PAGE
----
It need not be that way. A Colorado Springs cattle rancher might frown upon a Boulder software developer's position on gun control, while a Boulder software developer might frown upon the rancher's position on abortion. They disagree on most issues, even all issues. So be it, go your own way.
But despite their differing views on morality and convention, cooperation is still possible – and very probable. Commerce is the great civilizer. Because Colorado Springs and Boulder are each small land masses, political demands for autarky would never arise. Trade would be a necessity to satisfying wants. The cattle rancher values the developer's inventory-management software; the developer values the rancher's filet mignon. Where they agree, they come together. In the process, comity blooms.
Of course, permanence is fleeting, as is taste: Should Boulder become too democratically socialist for the software developer, or Colorado Springs too conservative for the cattle rancher, each could more easily decamp to a nearby competing jurisdiction. Perhaps neighboring Fort Collins offers a more appealing mix of socialism and market incentives for the Boulder socialist's changing preferences. (A few citizens in Weld County, which is home to Fort Collins, openly pushed to break free of Colorado to form a new state.)
Simply put, smallness enables mobility when compromise becomes intolerable. The United States declares war on Germany and Japan, what is a U.S. conscript living in Kansas to do? Perhaps he could escape, with great effort and risk to life and limb, to Canada or to Mexico, where it's likely the culture and social structure in both countries would be unsatisfying. The choice between being miserable and possibly dying and simply being miserable is hardly optimal.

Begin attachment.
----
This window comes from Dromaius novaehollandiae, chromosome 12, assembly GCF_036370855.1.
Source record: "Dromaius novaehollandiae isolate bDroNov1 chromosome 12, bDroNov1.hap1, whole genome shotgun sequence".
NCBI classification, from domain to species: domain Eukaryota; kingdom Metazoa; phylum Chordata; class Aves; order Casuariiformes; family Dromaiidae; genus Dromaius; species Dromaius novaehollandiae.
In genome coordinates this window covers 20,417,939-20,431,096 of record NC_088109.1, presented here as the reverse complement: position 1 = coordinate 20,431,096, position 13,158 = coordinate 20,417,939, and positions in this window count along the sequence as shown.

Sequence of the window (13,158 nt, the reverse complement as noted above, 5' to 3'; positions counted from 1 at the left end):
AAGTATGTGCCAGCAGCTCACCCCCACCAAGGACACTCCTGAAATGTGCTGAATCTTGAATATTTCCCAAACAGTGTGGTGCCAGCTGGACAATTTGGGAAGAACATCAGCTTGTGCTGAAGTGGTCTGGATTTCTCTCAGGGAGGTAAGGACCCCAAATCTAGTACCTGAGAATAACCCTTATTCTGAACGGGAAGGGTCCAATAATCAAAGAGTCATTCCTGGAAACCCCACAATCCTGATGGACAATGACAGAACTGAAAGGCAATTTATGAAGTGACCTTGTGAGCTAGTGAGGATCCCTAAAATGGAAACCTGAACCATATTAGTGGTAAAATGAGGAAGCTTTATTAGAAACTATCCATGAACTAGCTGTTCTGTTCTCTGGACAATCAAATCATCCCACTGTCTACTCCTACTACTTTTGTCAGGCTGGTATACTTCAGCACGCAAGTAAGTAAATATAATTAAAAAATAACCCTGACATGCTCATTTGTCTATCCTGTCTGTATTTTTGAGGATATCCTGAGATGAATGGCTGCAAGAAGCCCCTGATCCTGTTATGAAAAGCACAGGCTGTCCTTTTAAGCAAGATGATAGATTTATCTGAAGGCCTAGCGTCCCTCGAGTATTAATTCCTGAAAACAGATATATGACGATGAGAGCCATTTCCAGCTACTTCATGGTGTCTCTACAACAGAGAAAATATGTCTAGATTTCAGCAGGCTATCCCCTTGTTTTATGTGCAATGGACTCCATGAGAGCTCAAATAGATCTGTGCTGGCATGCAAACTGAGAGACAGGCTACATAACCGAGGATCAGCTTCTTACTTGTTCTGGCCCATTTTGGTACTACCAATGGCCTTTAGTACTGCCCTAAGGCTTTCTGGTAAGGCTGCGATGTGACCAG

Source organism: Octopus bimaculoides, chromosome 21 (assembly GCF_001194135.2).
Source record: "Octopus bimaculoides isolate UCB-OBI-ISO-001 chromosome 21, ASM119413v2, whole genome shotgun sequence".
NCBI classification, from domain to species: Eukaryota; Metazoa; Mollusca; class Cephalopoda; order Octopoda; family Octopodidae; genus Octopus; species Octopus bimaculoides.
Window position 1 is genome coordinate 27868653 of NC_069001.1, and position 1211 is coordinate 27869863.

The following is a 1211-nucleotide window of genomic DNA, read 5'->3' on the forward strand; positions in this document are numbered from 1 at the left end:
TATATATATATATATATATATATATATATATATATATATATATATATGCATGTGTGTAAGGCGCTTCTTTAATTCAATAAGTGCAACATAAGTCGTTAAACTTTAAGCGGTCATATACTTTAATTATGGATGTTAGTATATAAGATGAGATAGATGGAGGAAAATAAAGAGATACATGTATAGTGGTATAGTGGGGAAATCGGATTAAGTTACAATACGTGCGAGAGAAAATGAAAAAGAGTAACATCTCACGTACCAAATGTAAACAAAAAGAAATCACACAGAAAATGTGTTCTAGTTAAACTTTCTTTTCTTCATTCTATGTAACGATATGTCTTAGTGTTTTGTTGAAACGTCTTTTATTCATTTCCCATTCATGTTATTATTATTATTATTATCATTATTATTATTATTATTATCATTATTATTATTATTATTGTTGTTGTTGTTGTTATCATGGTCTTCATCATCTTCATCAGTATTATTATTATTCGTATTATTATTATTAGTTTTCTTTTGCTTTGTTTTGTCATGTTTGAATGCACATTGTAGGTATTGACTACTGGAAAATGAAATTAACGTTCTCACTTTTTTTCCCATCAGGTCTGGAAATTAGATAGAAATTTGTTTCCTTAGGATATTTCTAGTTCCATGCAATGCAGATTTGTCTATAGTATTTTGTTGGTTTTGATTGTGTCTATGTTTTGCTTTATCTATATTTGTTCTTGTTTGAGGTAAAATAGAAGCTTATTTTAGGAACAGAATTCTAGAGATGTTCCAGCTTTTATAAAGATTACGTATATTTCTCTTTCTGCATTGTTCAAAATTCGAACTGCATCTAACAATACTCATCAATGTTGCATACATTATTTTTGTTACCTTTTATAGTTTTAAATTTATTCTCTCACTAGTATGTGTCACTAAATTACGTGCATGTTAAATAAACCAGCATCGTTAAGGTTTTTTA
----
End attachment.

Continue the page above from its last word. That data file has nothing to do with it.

In a world of many self-governing metropolises, war would be an infrequent event whose impact on the world at large would be minimal. War between Boulder and Colorado Springs would be implausible, if not laughable, as would war between Andorra and Monaco or San Marino and Liechtenstein. And if a strain of people are continually seduced into belligerence, the conflict remains meaningless to most of the world. Who outside the South Sudan cares (and by “cares,” I mean endures sleep-loss worry) if the Dinka tribe and the Nuer tribe are again warring?
On the other hand, war between Spain and France, or Germany and Italy, or the United States and Russia is a matter with grave consequences. I might not want to care about a war in Europe, but with the collateral damage so extensive, I have no choice but to.
A quote (possibly apocryphal, but insightful nonetheless) attributed to Barry Goldwater speechwriter and libertarian philosopher Karl Hess distills to one crude but cutting sentence why smaller is better. Though it unfortunately adheres to Godwin's law, it's worth repeating nonetheless: “Hitler as chancellor of Germany is a horror; Hitler at a town-hall meeting is an a**hole.”
If nations were formed so everyone in government were readily knowable and accountable, open to scrutiny and ridicule, effortlessly replaced, no one could easily ascend beyond Hess' latter observation. As it is in large nation-states, too many can ascend beyond both.